「想い (承前) / 告白」 (Omoi (Shouzen) / Kokuhaku)
“Chapter 54 Feelings (Continued) / Chapter 55 Confession”
Strength of Conviction
Defeat used to sink Rei into a spiral of depression, making him mull about wondering why he even continues pursuing shogi, when it is something he holds little love towards. Now, losses rouse a stubborn fighting spirit of the likes we have never seen. Anger, passion, and determination. Kiriyama puts up a wide emotional spectrum, and it warms me to think about how this presents such a stark contrast, compared to when the series first began. With deep bonds forged from chance encounters, he finds a reason to fight his way through life, as opposed to despondently taking things as they come.
The patience and care exhibited by the Kawamoto sisters deserves much credit for facilitating this change. It is not surprise that they are the source of Rei’s newfound conviction. Previously, consider how Rei couldn’t even help himself. He regularly brushed off a concerned Hayashida-sensei, insisting that he was completely fine despite continuing to bottle his issues. However, when it concerns Hina, everything changes – Rei proactively seeks out assistance. Frankly, we’ve always had glimpses of Hayashida’s wisdom, but I feel it was particularly prominent within this episode. He gives level-headed advice, that does not advocate passively putting up or aggressively retaliating. Instead, Hayashida creates some insight as to what Hina might truly be feeling. If the methodology of a successful resolution is contrary to the victim’s wishes, it could end up causing more damage in the long-term. In the aftermath, there are usually undesired consequences that have to be dealt with.
On the other hand, Rei is already thinking ahead about how to solve the problem in his own awkward way. Wouldn’t you find it weird, if some random associate started covering your cost of living, private tuition, litigation expenses, etc? But you honestly cannot fault his intentions. He aims to stand true by his word – that he would do anything to protect Hina. To that end, Rei seems to have the impression that he needs to win all his games, so he can stockpile money for any potential eventuality. Much to my amusement, Nikaidou gets it totally wrong. Sorry buddy, your springtime of youth hasn’t quite arrived. That said, who wouldn’t get excited over seeing their friend make such a remarkable turnaround? While Rei is merely a fictitious character, that I don’t even know on a personal level, I’m still inclined to feel really happy for him.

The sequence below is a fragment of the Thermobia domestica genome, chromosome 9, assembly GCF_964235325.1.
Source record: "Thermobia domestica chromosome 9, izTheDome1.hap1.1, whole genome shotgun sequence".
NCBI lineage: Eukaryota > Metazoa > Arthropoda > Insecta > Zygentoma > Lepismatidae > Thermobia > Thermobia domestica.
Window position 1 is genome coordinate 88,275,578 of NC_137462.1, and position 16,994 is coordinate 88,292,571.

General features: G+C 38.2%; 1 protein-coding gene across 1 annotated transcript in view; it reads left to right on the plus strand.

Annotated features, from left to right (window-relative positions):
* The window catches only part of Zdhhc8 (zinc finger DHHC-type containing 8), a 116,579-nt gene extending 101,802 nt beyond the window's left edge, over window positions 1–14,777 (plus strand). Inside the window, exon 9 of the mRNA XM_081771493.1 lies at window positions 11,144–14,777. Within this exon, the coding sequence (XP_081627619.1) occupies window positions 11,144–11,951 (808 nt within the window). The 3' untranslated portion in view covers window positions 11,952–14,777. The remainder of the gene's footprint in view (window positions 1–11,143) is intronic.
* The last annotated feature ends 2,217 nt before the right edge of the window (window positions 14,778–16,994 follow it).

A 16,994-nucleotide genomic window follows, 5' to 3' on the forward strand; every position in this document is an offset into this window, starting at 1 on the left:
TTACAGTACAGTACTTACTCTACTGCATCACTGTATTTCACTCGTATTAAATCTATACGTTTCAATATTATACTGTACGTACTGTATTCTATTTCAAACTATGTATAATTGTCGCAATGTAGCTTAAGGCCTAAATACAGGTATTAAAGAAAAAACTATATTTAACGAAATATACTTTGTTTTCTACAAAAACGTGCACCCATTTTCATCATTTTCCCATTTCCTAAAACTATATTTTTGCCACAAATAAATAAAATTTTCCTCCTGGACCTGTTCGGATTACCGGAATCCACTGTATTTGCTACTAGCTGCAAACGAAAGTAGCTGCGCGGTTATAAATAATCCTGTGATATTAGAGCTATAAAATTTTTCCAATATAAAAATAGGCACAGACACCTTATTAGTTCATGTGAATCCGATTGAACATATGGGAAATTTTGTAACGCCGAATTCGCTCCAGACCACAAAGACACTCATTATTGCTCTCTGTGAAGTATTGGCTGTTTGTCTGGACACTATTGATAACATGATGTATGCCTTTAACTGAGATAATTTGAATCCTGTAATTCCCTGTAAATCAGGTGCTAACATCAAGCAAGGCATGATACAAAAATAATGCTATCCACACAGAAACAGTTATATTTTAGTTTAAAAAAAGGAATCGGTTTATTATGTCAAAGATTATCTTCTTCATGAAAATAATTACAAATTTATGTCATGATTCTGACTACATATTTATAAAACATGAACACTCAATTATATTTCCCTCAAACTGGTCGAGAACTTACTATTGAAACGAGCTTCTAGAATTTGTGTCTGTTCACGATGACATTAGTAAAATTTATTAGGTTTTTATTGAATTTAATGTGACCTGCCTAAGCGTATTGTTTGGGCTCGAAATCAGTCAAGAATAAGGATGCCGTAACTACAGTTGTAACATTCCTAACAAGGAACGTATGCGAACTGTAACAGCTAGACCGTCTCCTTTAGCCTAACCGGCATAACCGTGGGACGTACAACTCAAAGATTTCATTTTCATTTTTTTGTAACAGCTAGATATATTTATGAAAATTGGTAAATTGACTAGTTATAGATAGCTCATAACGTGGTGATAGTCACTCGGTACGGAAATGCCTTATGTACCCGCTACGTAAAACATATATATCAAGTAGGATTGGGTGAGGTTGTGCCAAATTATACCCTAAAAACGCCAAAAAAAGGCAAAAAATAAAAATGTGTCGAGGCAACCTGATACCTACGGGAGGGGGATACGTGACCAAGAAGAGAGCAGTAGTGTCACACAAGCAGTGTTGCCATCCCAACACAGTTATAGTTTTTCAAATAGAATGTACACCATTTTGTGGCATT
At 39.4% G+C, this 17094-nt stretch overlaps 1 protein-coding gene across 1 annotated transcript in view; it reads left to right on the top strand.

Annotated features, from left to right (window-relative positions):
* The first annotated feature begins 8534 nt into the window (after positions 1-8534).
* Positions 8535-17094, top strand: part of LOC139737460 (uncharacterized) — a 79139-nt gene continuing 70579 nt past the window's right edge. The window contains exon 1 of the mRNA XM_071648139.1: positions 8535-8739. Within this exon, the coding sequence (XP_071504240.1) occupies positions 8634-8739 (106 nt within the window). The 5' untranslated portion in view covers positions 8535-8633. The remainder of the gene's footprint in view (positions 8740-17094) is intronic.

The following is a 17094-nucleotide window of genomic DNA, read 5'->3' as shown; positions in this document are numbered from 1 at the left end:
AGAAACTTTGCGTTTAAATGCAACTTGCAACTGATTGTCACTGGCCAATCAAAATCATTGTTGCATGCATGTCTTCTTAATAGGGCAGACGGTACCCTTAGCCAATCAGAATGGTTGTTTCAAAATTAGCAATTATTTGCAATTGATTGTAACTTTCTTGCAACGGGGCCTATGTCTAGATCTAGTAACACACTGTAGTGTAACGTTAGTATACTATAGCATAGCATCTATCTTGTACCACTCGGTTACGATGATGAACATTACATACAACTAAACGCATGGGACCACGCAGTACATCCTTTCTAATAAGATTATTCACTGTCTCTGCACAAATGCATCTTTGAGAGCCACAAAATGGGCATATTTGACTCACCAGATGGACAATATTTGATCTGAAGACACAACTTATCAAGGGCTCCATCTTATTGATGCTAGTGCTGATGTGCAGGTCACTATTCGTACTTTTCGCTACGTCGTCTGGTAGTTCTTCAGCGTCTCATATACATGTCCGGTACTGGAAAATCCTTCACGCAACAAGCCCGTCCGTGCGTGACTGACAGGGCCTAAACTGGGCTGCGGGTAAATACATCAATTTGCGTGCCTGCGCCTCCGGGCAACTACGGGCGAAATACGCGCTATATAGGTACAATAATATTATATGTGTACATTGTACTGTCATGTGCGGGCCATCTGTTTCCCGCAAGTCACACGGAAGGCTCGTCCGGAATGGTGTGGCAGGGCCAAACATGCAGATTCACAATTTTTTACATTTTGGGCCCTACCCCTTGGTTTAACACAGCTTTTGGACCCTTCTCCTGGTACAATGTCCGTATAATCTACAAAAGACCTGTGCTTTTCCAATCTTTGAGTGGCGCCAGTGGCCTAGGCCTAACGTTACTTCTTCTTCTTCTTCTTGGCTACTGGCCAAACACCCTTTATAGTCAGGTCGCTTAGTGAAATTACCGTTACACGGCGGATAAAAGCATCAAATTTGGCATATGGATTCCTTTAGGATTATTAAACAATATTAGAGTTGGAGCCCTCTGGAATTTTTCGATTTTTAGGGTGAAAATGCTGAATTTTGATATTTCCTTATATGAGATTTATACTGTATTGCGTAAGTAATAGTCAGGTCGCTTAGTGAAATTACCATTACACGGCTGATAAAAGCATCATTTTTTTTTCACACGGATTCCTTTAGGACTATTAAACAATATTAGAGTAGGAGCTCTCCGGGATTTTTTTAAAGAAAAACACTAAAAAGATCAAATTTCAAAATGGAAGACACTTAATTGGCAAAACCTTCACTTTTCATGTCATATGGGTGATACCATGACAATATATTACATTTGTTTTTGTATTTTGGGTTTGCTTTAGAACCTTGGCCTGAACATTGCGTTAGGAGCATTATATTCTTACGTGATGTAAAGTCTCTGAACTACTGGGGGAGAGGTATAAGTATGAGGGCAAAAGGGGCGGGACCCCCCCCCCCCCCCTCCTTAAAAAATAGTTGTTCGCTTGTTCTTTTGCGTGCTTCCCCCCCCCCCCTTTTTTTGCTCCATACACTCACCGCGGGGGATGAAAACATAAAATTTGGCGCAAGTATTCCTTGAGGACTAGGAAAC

In the past, on Takaii’s posts for the first season, I drew a comparison between Kyouko and Akari. Though people might consider me to be a committed apologist of Kyouko, I used it to highlight why her actions are ultimately unjustified. After all, Akari had a rough life, and was still able to rise above her own circumstance. So why can’t Kyouko? Then again, not all people are made equal. Trying to assess human morality through an objective criteria kind of misses the point, hence these kind of presumptions should be excluded.
Then we turn to analogies. If Kyouko Kouda is a broken wine glass that can’t stop leaking, then Akari Kawamoto is also a broken item of sorts. Only her cracks are poorly taped up, because she needed to stay strong for her younger sisters, immediately after the tragic death of their mother. The weight of a sudden and unexpected parenthood is no light ordeal. Not saying that there’s no joy in looking after Momo, but since she upheld a motherhood by proxy from an early stage, Akari wasn’t even able to properly enjoy her youth. We often think about her as a source of comfort, that can be relied upon in dark times. However, for someone carrying such heavy burdens at an untimely interval, there are understandably difficult feelings waiting to rear their head at the first opportunity. It seems obvious in hindsight, and that’s precisely what happens when she was faced with the unprecedented problem of bullying. Though Hina remains in a delicate position, her situation is much more bearable, with the love and support she continually receives. I’m just so glad that she was able to put on such a cheerful smile, following the events of last episode, since my heart could not have handled another consecutive episode of crying. Unfortunately, her problems are far from over, and we’ve got a long way to go before they even come close to being resolved.
Let me recount a personal experience. My parents called me pathetic and weak when they found out I was being picked on, and it got to the point where I just quietly allowed myself to get bullied, for fear of getting scolded. What I’m trying to say is that while Akari could have done better, her handling of the situation is still acceptable in my eyes. We naturally want the best for our loved ones, so I don’t blame her for wanting Hina to run away, even if it meant Chiho would have been worse off. Of course, that doesn’t mean Hina’s choice should have been directly questioned, but it was done so out of concern rather than intending to maliciously isolate. Furthermore, gramps was there to help cover any shortcomings, so both sisters will learn. But I’m really touched that Akari earnestly ponders over how she could have done better. I’m sure Akari must have been relieved, when Rei gave validation, allowing her to shed tears that were long overdue. And I just wanted to say, there’s absolutely no shame at all, because trying to support two younger sisters starting from the age of 19 is nothing short of incredible.